This is reflected in the city’s crime statistics. According to the Richmond Times Dispatch homicide database there have been another 61 homicides in Richmond since January this year, forcing the city to acknowledge new solutions and initiatives are needed to reduce crime.
“Downtown is really a melting pot of people, and a lot of times, all of those people don’t understand the things we prevent,” added Jones.
Marshall shows no signs of fatigue- even as he mentions that he will be up again in a few short hours to work the Richmond Jazz Fest in the morning. “This my norm,” he said. “I’m used to it.”
Although these late hours are “normal” to him, the majority of Marshall’s time is spent in his daily assignment. In the Special Operations Division, violent crime is not a daily occurrence. Marshall’s day-to-day team in the RPD works traffic, motorcycles, horses, the K9 units, the aviation unit and the homeland security unit.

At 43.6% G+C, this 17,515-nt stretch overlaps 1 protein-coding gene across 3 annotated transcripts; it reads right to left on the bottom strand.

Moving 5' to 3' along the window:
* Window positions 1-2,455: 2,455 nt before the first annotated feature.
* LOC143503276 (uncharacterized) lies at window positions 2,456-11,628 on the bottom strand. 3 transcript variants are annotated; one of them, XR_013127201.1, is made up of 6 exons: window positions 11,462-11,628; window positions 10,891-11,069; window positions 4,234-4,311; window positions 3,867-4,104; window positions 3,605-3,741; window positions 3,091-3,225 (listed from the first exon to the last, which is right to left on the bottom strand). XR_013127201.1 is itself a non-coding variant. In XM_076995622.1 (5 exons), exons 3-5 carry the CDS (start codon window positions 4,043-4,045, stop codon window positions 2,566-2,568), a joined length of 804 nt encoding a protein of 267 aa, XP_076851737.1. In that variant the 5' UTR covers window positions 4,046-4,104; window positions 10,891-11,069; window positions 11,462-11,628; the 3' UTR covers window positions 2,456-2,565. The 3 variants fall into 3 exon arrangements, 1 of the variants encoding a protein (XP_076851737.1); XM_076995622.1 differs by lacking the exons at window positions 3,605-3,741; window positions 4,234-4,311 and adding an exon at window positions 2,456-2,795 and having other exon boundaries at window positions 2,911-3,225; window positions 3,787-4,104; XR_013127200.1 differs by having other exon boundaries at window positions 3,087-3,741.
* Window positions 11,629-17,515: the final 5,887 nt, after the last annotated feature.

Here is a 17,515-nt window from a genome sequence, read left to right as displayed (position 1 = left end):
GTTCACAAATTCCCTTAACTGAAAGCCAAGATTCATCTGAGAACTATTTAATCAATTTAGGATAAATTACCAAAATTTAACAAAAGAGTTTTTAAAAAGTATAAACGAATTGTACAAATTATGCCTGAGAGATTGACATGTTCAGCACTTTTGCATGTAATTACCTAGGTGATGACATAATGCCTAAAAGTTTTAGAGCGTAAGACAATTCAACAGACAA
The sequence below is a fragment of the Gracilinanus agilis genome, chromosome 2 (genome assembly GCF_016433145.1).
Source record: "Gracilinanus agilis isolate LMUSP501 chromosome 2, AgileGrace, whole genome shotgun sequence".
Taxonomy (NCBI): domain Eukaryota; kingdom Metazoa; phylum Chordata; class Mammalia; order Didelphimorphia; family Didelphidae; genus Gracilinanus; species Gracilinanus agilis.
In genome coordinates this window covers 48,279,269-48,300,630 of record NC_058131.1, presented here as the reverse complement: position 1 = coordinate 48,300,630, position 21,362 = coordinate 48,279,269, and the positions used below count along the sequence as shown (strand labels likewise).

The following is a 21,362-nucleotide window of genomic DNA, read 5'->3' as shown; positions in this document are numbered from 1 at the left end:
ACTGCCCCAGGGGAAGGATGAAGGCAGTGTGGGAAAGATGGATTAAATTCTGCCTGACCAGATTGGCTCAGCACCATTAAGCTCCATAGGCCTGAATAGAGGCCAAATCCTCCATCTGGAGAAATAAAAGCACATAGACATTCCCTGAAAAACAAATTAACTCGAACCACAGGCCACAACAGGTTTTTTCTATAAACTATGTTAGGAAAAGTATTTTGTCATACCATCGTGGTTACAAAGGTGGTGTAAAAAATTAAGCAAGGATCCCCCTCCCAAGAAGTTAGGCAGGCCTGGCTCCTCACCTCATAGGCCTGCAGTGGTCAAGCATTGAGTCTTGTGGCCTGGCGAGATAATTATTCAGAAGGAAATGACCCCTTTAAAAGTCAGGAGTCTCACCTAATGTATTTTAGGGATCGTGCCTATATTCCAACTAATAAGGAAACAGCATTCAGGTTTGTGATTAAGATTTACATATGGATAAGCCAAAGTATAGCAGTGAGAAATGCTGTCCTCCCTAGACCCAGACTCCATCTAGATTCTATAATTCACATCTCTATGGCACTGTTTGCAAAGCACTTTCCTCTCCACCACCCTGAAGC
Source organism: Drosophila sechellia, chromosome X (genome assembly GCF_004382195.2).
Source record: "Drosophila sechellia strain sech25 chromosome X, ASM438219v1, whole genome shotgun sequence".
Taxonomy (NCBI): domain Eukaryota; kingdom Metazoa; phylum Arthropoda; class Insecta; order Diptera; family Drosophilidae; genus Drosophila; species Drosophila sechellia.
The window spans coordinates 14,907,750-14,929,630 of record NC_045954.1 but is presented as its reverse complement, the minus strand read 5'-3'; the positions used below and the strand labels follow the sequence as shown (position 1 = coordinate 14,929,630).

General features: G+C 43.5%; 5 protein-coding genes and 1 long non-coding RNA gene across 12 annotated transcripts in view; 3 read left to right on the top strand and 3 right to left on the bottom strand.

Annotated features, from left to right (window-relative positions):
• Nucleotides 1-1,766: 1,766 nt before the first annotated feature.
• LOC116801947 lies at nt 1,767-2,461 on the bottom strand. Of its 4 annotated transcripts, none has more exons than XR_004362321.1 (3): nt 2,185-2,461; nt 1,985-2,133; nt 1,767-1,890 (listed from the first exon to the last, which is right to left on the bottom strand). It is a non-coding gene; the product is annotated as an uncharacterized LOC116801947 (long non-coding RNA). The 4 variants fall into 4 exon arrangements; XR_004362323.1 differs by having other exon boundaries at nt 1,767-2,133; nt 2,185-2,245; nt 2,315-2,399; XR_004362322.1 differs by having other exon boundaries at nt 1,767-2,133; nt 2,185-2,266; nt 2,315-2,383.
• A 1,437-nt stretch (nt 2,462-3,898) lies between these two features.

As the tactical Lieutenant, Marshall specializes in the K9 and Aviation units. This means managing protests, official visits by political figures, and other special events. Given the nationwide political and racial controversies that have arisen in the past few years (most notably in law enforcement and police culture), Marshall has witnessed the conversation first-hand and has watched change occur.
“We have not had many of the problems you see throughout the rest of the nation. We have specific training that deals with different cultures, but I think it mostly has to do with our general training,” said Marshall. “Most of the crime we see here in Richmond is in predominantly black areas, so we’ve had a lot of exposure to dealing with problems of race and similar concerns.”
Still, Richmond is the former Capital of the Confederacy – a city in the national conversation because of monuments and affordable housing shortages – so those issues cannot be ignored. As Police Officers and African American residents of the area, Marshall and Jones said they are fully aware of that, but that does not deter them from continuing to follow their mission to make Richmond a safer place for everyone.
“In this job, we just want to be sure that everyone has a good time and gets home safe; we’re here to keep the peace. Any night could be a very active night or a very quiet night. To make it simple, I’ll quote Forrest Gump: ‘It’s like a box of chocolates.’”
*Photos by Leslie McCrea